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Alberta government reviewing threatened status of grizzly bears

“The endangered species conservation committee must first review all available information and make a recommendation to the Minister of Environment and Parks,” said John Muir, a spokesperson for Alberta Environment and Parks.

BOW VALLEY – The Alberta government plans to review the status of grizzly bears based on an increase in population of the threatened species.

New estimates put the total number of grizzly bears in the province between 856 and 973, up from 700 to 800 bears in 2010. The foothills east of Banff National Park have seen a near doubling of grizzly bear numbers to 88.

With the new population studies and an updated grizzly recovery plan released last week, government officials say they to plan to begin work on reviewing the status of grizzly bears, which will take well over a year.

“The Endangered Species Conservation Committee must first review all available information and make a recommendation to the Minister of Environment and Parks,” said John Muir, a communications director for Alberta Environment and Parks (AEP).

AEP Minister Jason Nixon and his department seem to be at odds at what this may mean for the controversial grizzly bear hunt, which ended in 2006. The minister indicated to CTV News Calgary on Tuesday that limited hunting of grizzly bears could be up for discussion if the species is taken off the threatened list.

But Muir said there are no discussions about reinstating the hunt. 

"We are focused on the recovery of the species first and foremost," he told the Outlook.

Grizzly bears were listed as a threatened species by the province of Alberta in 2010. At that time, the population estimate was between 700 and 800 bears, including bears in Banff National Park and the southern half of Jasper National Park.

Researchers with the Yellowstone to Yukon (Y2Y) Conservation Initiative say the new population estimates are worth celebrating, but indicated there are still serious challenges ahead for grizzly bear recovery.

Aside from the need for high quality, safe habitat, grizzly bears must be able to navigate around some of the fastest growing human communities while staying connected to populations throughout the Yellowstone to Yukon region.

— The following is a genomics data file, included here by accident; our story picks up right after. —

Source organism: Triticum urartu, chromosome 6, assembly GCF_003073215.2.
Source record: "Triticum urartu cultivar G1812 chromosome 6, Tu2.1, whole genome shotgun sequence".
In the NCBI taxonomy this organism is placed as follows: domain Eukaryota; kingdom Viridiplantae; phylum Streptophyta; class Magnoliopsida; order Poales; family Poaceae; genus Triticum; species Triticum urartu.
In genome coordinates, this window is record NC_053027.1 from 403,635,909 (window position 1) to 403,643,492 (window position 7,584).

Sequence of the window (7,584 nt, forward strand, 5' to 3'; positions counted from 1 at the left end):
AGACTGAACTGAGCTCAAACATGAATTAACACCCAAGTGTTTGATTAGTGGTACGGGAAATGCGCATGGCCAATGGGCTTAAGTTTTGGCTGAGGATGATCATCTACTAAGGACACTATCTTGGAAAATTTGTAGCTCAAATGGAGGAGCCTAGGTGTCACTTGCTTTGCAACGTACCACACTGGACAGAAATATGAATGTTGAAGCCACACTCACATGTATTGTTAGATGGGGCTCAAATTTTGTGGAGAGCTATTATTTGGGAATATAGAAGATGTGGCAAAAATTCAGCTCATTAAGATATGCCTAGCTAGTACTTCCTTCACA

Hilary Young, senior Alberta program manager for Y2Y, noted about 85 per cent of grizzly bear deaths between 2009 and 2018, excluding those killed under Treaty rights, were still human-caused and largely preventable.

“I do think there’s the greater context that grizzly bears are threatened in this province, and this increase doesn’t get them past the point of security,” she said.

“I think it's a matter of making sure we don't loosen any restrictions," she added, noting Albertans by and large would not be supportive of reinstating the trophy hunt. "We need to continue to work hard and focus on what we can do to improve that population number.”

Officials say this is the first time that Alberta has science-based population estimates for all provincial bear management areas – which were compiled based on DNA analysis from hair snagged from grizzly bears. 

For the updated population studies, more than 20 field crews went into 173 sites, including some very remote areas, to collect grizzly bear hair samples. DNA from the hair was examined to identify each bear.

Researchers established an elaborate grid cell pattern on the landscape, where 10-by-10-metre sites were set up with barbed wire.

“We put rotten blood and fish oil and stinky stuff in the middle of the corral to attract the bears,” said Gordon Stenhouse, research scientist and lead for Foothills Research Institute’s (fRI Research) grizzly bear research program.

“The bears come in and leave their hair on the barbed wire and we go back every 10 days and we collect that hair.”

From the hair, scientists can run genetic analysis, which tells them whether the bear is a black bear or a grizzly bear, a male or female, and the relationship between individuals.

Stenhouse said the same methodology was used as in previous population counts.

“It’s really important when you do these things you don’t start changing your methods,” he said.

“That has been a problem in the past in some other areas. When you do that, you don’t know if what you’ve seen is an actual increase, or whether it’s a function of changing your methods.”

Bear management area (BMA) 4, which includes an area east of Banff National Park to Highway 22, has an estimated 88 grizzly bears, which is approximately twice as many as in 2005 when the first count was done in this area.

In the re-survey of the Yellowhead region east of Jasper known as BMA 5, researchers found that the population had approximately doubled, from 36 in 2004 to 74 in 2014.

In the area between Whitecourt and Lesser Slave Lake, referred to as BMA 7, 39 unique grizzly bears were identified through DNA analysis.

BMA 1 in the Chinchaga River and Peace River region in north-west Alberta has an estimate of 14 grizzly bears based on DNA, compared to 75 previously, which was based on expert opinion at the time.

“Although there’s two units where we’ve had a doubling, there’s another population that people don’t talk much about where we found far fewer bears than what people thought,” Stenhouse said.